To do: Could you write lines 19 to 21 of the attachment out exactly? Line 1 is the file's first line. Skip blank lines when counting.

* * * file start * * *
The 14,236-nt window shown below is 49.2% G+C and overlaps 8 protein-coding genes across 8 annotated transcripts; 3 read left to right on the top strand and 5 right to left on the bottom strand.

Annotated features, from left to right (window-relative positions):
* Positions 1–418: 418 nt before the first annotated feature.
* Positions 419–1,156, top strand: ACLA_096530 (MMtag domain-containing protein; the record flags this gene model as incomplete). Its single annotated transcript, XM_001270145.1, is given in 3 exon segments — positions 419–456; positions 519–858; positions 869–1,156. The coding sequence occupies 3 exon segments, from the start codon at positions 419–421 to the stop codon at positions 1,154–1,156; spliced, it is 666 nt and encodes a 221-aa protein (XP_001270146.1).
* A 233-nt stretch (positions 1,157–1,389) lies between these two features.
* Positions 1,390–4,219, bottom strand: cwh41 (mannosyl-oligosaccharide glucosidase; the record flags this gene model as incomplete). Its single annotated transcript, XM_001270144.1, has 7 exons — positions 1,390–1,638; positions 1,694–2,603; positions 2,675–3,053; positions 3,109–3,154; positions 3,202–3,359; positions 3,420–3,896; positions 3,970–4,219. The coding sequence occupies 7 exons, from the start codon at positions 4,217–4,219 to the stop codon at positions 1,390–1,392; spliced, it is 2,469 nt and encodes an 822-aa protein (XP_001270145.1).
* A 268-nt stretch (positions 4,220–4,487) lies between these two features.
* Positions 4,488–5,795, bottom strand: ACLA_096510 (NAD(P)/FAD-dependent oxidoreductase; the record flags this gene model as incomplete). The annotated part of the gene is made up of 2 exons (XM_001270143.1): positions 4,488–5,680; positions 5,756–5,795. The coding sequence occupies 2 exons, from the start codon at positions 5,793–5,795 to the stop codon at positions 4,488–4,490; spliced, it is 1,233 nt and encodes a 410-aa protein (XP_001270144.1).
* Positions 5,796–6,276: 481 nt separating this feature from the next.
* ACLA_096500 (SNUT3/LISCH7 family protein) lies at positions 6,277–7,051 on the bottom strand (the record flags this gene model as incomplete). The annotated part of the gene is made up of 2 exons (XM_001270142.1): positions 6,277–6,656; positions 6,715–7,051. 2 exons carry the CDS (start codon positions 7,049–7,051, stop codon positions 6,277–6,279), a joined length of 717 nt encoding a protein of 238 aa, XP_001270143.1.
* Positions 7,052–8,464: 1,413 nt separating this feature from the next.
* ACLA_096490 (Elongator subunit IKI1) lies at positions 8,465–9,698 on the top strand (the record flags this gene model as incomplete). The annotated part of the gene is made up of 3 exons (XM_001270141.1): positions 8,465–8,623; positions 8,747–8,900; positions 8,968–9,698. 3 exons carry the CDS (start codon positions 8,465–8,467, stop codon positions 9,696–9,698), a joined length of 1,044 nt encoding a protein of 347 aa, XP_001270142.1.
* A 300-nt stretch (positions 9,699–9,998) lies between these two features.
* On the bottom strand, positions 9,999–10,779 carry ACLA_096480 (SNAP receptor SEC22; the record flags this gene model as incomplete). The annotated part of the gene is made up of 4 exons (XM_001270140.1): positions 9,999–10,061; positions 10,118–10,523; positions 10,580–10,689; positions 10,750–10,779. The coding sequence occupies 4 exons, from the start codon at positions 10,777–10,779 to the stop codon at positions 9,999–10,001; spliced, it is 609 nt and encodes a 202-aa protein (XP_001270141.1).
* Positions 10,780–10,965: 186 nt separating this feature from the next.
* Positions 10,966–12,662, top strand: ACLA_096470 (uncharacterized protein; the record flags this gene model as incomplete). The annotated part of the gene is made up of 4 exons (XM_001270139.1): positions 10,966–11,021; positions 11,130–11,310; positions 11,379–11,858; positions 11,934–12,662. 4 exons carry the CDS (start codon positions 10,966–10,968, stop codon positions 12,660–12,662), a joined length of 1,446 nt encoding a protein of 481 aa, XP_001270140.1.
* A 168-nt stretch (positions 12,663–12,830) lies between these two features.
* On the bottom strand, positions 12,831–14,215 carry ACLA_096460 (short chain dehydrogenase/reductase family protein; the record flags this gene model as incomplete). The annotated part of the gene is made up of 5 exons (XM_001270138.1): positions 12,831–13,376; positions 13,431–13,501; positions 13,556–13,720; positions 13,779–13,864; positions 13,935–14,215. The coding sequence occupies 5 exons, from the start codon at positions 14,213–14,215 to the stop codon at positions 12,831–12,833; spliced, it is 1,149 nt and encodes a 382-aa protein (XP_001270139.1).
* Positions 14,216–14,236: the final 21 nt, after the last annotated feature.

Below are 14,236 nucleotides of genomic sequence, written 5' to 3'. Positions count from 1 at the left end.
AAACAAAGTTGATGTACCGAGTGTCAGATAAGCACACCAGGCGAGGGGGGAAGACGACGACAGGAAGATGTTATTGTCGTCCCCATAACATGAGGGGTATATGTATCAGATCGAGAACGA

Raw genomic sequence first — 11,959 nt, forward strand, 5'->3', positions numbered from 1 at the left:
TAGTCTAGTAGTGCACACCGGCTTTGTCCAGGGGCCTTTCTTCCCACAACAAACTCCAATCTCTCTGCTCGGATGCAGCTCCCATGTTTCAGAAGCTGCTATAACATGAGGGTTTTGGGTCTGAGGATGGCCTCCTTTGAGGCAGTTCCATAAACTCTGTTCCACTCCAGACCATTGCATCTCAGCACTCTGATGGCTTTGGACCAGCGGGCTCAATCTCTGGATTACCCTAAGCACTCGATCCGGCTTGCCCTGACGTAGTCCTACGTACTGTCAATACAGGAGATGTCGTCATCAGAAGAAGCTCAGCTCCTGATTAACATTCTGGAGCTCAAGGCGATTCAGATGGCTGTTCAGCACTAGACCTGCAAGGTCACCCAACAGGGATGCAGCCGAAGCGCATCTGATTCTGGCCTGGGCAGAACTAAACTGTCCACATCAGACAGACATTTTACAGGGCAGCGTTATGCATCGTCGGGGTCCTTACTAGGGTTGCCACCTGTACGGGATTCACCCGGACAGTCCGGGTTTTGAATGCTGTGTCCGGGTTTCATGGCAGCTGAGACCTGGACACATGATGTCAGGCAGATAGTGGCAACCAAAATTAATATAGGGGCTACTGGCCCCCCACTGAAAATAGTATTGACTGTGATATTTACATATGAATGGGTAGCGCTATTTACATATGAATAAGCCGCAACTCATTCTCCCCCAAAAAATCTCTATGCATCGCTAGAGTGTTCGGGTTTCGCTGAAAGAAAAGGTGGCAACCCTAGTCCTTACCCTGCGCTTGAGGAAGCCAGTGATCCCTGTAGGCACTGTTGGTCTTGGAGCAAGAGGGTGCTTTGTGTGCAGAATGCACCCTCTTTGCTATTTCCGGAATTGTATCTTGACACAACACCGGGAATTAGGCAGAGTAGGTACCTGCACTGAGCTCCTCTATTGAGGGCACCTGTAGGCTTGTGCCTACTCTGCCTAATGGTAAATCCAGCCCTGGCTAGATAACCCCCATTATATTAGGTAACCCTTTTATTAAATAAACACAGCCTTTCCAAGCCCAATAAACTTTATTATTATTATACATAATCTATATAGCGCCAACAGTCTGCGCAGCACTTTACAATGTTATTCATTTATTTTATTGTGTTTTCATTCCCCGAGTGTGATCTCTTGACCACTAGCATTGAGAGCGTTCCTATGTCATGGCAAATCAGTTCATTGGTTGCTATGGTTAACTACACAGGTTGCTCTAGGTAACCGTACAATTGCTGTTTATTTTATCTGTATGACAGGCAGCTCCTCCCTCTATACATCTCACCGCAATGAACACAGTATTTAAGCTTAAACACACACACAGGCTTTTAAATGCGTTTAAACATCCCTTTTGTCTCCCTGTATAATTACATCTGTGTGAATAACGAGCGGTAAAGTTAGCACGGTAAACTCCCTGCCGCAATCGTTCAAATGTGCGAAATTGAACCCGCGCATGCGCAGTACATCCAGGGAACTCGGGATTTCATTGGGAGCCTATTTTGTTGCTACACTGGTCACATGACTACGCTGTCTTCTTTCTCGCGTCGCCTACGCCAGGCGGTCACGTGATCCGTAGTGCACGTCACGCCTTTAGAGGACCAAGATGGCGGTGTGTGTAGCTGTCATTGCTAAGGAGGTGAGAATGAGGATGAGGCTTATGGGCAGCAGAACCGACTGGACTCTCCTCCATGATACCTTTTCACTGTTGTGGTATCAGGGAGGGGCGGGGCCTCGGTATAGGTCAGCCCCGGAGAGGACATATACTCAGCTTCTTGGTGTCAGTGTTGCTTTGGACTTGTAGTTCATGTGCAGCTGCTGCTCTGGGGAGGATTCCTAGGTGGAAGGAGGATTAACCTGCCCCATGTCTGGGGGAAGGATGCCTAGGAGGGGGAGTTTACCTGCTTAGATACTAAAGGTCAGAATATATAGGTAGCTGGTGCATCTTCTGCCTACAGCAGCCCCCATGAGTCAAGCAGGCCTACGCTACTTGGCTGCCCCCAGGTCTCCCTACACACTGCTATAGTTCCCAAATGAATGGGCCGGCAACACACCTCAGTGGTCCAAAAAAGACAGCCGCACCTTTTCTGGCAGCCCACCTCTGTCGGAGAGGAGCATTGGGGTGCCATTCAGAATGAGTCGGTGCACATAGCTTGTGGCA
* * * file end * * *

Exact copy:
* Positions 14,216–14,236: the final 21 nt, after the last annotated feature.

Below are 14,236 nucleotides of genomic sequence, written 5' to 3'. Positions count from 1 at the left end.
AAACAAAGTTGATGTACCGAGTGTCAGATAAGCACACCAGGCGAGGGGGGAAGACGACGACAGGAAGATGTTATTGTCGTCCCCATAACATGAGGGGTATATGTATCAGATCGAGAACGA